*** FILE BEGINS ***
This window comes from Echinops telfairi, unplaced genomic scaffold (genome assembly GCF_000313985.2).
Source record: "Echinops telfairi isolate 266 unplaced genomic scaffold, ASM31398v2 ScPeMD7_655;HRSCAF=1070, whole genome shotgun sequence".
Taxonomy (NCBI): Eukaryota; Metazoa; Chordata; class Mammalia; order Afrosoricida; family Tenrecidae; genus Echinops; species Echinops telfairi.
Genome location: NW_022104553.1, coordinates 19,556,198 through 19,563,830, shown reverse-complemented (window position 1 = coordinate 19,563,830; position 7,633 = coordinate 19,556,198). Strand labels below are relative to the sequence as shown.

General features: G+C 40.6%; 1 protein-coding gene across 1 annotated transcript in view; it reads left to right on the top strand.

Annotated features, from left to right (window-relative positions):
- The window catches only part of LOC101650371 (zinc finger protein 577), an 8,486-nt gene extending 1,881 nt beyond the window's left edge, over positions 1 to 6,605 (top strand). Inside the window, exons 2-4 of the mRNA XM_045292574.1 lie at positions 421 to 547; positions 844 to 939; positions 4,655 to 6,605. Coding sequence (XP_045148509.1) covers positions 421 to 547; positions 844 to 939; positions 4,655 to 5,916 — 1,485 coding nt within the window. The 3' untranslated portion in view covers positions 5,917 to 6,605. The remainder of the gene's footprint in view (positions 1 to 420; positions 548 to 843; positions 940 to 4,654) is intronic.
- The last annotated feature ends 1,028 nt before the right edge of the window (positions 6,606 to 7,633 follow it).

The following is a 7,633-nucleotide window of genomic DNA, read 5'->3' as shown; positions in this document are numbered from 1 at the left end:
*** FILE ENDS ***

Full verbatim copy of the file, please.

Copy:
This window comes from Echinops telfairi, unplaced genomic scaffold (genome assembly GCF_000313985.2).
Source record: "Echinops telfairi isolate 266 unplaced genomic scaffold, ASM31398v2 ScPeMD7_655;HRSCAF=1070, whole genome shotgun sequence".
Taxonomy (NCBI): Eukaryota; Metazoa; Chordata; class Mammalia; order Afrosoricida; family Tenrecidae; genus Echinops; species Echinops telfairi.
Genome location: NW_022104553.1, coordinates 19,556,198 through 19,563,830, shown reverse-complemented (window position 1 = coordinate 19,563,830; position 7,633 = coordinate 19,556,198). Strand labels below are relative to the sequence as shown.

General features: G+C 40.6%; 1 protein-coding gene across 1 annotated transcript in view; it reads left to right on the top strand.

Annotated features, from left to right (window-relative positions):
- The window catches only part of LOC101650371 (zinc finger protein 577), an 8,486-nt gene extending 1,881 nt beyond the window's left edge, over positions 1 to 6,605 (top strand). Inside the window, exons 2-4 of the mRNA XM_045292574.1 lie at positions 421 to 547; positions 844 to 939; positions 4,655 to 6,605. Coding sequence (XP_045148509.1) covers positions 421 to 547; positions 844 to 939; positions 4,655 to 5,916 — 1,485 coding nt within the window. The 3' untranslated portion in view covers positions 5,917 to 6,605. The remainder of the gene's footprint in view (positions 1 to 420; positions 548 to 843; positions 940 to 4,654) is intronic.
- The last annotated feature ends 1,028 nt before the right edge of the window (positions 6,606 to 7,633 follow it).

The following is a 7,633-nucleotide window of genomic DNA, read 5'->3' as shown; positions in this document are numbered from 1 at the left end: